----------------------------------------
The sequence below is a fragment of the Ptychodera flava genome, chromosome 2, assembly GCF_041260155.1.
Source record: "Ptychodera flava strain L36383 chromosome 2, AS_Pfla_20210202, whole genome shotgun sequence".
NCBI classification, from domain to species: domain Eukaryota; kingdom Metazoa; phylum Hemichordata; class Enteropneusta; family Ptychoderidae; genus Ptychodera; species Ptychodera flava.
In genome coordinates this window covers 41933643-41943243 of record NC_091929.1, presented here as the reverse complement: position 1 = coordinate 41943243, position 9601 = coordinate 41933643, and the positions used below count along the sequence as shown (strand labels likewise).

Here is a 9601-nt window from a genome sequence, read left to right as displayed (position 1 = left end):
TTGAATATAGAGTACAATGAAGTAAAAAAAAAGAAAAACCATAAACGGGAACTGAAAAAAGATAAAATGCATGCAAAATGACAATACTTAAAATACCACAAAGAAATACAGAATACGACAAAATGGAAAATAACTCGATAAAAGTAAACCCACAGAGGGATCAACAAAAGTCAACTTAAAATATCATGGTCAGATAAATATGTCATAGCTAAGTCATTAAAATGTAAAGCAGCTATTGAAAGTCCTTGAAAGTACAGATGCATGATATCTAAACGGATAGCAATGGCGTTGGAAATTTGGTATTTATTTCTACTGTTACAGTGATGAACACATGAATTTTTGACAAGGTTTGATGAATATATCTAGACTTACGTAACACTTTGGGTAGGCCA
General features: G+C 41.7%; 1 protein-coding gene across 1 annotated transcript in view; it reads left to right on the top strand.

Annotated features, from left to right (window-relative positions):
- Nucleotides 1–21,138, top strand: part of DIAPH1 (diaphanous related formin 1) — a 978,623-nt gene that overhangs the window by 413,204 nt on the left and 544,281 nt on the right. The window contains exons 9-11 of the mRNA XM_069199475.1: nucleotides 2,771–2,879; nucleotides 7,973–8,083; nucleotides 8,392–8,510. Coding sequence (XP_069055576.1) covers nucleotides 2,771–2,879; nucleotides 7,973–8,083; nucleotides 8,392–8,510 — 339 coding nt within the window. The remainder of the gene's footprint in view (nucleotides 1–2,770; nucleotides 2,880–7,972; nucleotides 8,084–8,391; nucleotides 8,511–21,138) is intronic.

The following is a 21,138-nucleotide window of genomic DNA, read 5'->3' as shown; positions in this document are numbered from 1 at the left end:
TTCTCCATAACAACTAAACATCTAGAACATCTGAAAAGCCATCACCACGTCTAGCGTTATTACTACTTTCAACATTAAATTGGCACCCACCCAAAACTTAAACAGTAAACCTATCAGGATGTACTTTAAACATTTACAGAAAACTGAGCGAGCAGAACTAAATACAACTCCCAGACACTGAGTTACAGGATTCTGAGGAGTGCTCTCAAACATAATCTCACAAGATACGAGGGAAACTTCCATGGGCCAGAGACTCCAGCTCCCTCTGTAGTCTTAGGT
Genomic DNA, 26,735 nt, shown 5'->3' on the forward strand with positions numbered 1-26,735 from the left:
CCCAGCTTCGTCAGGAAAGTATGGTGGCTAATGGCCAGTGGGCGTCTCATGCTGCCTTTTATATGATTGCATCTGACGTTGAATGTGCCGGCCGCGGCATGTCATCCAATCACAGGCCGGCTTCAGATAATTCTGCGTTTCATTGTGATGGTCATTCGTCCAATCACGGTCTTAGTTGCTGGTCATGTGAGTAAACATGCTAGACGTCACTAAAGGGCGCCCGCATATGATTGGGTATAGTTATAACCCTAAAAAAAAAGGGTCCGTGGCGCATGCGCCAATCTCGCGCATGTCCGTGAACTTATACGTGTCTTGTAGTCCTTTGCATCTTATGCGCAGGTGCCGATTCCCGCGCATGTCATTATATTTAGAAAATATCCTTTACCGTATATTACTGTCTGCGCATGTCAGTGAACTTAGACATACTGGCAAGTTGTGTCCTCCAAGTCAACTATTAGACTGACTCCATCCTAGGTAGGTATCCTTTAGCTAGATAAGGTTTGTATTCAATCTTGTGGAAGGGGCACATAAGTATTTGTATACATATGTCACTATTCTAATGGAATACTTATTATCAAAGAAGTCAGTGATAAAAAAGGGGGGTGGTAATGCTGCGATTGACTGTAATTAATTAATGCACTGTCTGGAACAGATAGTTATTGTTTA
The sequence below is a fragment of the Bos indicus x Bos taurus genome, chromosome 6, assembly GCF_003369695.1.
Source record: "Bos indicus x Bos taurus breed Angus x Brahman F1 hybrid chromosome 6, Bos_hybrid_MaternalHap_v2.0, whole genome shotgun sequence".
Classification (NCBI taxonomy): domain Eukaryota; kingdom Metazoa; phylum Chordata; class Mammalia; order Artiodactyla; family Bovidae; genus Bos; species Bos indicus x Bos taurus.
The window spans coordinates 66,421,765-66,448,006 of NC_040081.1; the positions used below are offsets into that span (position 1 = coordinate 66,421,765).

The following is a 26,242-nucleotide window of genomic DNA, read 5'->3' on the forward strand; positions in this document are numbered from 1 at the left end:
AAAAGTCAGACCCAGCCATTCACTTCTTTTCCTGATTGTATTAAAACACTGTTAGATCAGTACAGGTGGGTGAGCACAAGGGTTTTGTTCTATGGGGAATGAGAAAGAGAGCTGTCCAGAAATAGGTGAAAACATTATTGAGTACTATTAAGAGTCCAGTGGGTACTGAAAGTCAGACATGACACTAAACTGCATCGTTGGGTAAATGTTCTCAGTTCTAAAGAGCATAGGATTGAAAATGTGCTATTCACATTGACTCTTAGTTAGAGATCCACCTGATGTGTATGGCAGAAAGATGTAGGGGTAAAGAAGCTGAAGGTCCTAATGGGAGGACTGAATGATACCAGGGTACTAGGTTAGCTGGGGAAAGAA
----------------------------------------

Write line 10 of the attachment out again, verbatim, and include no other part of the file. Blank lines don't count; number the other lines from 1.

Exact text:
The following is a 21,138-nucleotide window of genomic DNA, read 5'->3' as shown; positions in this document are numbered from 1 at the left end: